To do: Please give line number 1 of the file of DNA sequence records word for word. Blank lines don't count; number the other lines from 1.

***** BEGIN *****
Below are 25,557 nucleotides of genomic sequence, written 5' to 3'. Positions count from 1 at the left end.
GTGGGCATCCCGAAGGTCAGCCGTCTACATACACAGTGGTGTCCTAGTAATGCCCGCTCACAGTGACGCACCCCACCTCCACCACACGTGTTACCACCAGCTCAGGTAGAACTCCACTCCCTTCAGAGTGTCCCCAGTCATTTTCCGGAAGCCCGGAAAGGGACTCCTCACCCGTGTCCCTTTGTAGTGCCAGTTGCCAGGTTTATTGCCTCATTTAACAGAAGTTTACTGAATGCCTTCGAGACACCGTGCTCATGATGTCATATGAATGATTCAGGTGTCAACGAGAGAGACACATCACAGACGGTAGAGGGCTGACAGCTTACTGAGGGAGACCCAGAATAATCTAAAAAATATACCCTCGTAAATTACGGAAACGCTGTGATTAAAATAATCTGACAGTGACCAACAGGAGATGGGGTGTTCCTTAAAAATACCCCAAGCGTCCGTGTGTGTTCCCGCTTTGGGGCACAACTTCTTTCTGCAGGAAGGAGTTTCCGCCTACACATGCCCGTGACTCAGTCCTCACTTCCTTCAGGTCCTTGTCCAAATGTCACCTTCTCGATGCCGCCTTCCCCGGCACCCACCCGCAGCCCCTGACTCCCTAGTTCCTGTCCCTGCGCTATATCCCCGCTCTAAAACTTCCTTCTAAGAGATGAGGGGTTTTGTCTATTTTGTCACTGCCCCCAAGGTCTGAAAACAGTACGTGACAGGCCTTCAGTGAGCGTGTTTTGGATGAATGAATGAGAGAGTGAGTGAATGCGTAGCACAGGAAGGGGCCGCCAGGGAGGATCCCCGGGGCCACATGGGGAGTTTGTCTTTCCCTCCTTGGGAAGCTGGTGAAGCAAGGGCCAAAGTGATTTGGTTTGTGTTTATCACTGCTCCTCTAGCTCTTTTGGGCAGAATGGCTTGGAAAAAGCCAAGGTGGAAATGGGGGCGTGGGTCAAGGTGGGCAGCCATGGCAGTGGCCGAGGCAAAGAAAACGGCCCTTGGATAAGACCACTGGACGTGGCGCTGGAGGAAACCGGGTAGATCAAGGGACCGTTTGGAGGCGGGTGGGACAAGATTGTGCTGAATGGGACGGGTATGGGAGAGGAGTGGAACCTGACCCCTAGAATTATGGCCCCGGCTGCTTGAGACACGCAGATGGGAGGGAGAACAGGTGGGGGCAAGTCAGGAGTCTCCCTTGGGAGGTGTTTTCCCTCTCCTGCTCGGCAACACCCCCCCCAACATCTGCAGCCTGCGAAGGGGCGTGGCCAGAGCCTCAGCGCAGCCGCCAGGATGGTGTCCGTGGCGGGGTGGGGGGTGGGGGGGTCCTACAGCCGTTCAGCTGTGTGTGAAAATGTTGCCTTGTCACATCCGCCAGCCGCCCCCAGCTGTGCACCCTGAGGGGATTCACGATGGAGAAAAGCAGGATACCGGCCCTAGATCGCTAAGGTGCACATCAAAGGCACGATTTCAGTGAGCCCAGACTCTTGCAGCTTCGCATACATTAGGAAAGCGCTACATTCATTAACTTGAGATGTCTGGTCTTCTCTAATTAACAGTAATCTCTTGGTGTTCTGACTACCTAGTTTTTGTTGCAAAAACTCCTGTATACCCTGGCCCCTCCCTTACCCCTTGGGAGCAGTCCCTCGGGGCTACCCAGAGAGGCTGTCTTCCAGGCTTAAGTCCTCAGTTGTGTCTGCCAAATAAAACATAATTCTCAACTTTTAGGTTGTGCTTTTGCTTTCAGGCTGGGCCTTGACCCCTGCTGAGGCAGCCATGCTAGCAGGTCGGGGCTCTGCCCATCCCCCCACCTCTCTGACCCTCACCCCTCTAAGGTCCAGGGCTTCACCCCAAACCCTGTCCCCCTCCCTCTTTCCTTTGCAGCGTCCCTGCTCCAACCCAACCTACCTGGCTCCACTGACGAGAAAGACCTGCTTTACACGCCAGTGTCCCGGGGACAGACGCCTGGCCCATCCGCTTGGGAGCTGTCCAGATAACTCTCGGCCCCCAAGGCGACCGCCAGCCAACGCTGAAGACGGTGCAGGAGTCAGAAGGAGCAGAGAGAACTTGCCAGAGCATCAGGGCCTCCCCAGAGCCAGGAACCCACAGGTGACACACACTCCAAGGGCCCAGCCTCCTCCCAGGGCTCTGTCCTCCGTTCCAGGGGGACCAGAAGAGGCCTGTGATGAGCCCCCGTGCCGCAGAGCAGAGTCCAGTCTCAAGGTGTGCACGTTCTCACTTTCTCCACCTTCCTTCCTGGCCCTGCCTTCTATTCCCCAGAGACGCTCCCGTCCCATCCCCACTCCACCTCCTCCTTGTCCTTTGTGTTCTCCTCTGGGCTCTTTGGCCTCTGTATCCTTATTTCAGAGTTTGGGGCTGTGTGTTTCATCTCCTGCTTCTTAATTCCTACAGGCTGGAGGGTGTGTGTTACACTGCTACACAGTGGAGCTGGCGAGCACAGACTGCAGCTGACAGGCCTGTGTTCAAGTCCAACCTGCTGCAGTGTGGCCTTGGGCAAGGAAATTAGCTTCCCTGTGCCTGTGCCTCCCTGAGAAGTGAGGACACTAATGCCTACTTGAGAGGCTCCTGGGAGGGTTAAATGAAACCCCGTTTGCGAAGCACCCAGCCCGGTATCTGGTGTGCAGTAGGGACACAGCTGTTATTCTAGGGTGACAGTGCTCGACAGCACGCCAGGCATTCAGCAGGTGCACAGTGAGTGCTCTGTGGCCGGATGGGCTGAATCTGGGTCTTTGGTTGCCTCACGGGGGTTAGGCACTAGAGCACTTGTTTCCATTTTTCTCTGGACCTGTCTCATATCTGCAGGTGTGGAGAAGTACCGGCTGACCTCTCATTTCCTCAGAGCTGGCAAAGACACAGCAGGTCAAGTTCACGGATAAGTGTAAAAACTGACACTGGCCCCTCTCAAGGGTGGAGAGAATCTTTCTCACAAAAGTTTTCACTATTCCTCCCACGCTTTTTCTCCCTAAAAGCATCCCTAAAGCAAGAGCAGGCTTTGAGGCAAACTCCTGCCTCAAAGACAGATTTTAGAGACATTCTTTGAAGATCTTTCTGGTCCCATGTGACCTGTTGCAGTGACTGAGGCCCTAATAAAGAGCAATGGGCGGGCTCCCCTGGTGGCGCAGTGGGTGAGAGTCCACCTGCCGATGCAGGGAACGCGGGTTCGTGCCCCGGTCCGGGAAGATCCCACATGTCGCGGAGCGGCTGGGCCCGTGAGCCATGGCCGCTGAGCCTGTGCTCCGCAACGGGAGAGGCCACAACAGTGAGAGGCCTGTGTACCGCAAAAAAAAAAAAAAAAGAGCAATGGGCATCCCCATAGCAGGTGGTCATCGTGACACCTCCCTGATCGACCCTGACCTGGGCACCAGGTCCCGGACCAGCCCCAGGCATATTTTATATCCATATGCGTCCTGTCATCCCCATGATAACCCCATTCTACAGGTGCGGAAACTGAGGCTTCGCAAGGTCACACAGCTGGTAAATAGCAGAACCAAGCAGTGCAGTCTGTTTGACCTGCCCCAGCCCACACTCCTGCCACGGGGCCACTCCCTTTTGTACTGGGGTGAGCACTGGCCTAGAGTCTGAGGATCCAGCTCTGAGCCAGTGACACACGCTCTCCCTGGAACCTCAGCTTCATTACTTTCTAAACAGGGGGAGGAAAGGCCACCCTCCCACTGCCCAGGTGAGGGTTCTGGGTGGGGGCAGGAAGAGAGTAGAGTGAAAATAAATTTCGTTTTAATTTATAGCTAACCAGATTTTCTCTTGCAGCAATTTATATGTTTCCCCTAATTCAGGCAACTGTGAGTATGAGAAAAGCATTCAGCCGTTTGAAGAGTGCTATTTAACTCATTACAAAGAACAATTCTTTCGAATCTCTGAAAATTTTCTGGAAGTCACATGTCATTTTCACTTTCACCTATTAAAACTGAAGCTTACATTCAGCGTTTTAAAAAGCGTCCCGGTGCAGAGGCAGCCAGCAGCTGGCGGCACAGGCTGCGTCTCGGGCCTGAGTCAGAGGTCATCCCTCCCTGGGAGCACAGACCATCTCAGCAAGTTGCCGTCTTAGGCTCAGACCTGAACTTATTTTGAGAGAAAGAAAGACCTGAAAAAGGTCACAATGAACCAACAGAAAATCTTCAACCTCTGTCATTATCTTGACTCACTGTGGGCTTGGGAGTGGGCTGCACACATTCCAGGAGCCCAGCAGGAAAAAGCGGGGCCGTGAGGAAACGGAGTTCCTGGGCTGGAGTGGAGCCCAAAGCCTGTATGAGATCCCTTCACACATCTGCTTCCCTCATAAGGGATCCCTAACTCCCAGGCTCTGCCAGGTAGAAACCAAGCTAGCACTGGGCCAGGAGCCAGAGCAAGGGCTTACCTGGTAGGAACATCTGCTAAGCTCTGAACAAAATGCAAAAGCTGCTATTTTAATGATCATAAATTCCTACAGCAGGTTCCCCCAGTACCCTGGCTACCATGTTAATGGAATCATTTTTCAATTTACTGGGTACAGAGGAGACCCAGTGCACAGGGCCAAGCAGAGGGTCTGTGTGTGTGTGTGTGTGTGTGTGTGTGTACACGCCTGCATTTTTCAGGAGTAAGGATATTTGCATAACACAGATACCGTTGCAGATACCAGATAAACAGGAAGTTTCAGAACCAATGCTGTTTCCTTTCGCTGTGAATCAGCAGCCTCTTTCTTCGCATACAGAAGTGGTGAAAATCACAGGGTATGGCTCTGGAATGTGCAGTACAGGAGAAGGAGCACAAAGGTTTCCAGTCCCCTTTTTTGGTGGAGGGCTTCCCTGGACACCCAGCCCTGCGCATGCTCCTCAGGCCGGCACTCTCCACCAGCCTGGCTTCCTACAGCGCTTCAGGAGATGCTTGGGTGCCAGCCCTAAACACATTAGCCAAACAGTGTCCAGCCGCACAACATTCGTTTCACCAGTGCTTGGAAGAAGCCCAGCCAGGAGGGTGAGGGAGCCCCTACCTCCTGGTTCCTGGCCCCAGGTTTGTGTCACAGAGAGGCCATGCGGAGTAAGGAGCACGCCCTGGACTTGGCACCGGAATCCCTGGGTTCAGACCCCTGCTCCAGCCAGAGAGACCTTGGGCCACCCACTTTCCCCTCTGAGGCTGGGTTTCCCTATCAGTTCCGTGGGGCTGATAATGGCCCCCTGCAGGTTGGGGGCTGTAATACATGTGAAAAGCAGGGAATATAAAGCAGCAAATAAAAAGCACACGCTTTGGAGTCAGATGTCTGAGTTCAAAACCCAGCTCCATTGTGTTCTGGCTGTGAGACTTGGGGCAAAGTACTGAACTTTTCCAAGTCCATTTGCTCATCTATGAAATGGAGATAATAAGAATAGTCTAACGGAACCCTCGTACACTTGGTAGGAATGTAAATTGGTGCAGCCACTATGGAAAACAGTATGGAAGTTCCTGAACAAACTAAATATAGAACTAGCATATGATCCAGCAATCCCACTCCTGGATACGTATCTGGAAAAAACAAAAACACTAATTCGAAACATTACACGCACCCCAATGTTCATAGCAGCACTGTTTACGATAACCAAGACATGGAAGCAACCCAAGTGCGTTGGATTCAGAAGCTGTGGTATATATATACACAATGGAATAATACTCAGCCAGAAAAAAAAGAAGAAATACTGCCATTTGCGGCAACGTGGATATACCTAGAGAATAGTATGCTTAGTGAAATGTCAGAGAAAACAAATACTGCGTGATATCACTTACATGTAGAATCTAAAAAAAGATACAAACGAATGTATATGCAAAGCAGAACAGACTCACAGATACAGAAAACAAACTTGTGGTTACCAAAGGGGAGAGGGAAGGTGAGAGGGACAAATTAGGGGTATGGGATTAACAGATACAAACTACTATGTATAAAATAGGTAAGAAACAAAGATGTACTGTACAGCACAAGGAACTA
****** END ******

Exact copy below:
Below are 25,557 nucleotides of genomic sequence, written 5' to 3'. Positions count from 1 at the left end.